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This problem offers an engaging context for planning and carrying out a data-handling activity. Many problems that students meet are "tidy"; this activity prepares students for the messy nature of real-world data-handling. Students will need to make decisions about the data they need, and to search for that data.
Show the medal table from the 2012 Olympics.
When groups present their findings, encourage the other groups to offer constructive feedback on the decisions they chose to make, the evidence they chose to include in their analysis, and the parts of the presentation they found most convincing. One way to do this is for each group to make a short presentation with time for comments and questions afterwards. Alternatively, groups could prepare a poster presentation and then time could be allowed for everyone to go round and look at each poster, writing feedback on post-it notes.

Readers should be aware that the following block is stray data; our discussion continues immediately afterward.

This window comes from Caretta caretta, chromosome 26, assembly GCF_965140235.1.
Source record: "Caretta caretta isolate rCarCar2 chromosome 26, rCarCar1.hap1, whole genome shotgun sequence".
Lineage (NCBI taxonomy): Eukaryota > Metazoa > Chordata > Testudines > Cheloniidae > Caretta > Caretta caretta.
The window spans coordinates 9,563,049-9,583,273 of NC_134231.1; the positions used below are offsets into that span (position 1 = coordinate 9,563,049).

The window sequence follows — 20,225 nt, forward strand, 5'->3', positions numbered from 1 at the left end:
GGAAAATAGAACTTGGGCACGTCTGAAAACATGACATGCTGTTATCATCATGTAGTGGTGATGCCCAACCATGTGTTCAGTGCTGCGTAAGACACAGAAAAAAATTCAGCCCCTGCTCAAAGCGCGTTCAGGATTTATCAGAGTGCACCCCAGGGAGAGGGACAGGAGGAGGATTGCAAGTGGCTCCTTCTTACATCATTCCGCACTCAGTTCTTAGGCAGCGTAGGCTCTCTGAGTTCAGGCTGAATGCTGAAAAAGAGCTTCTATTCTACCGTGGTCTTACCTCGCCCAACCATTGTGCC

Does the Olympic table rank countries fairly?
Some simple and quantifiable criteria that students could use in their analysis could be population size and wealth of the nation. It may be worth finding out some of this data in advance in order to guide the students' searches.
Students could use data from previous Olympics to see the extent to which their criteria give a constant list of most sporty nations over time.
Nine cross country runners compete in a team competition in which there are three matches. If you were a judge how would you decide who would win?
You may like to read the article on Morse code before attempting this question. Morse's letter analysis was done over 150 years ago, so might there be a better allocation of symbols today?
This short article gives an outline of the origins of Morse code and its inventor and how the frequency of letters is reflected in the code they were given.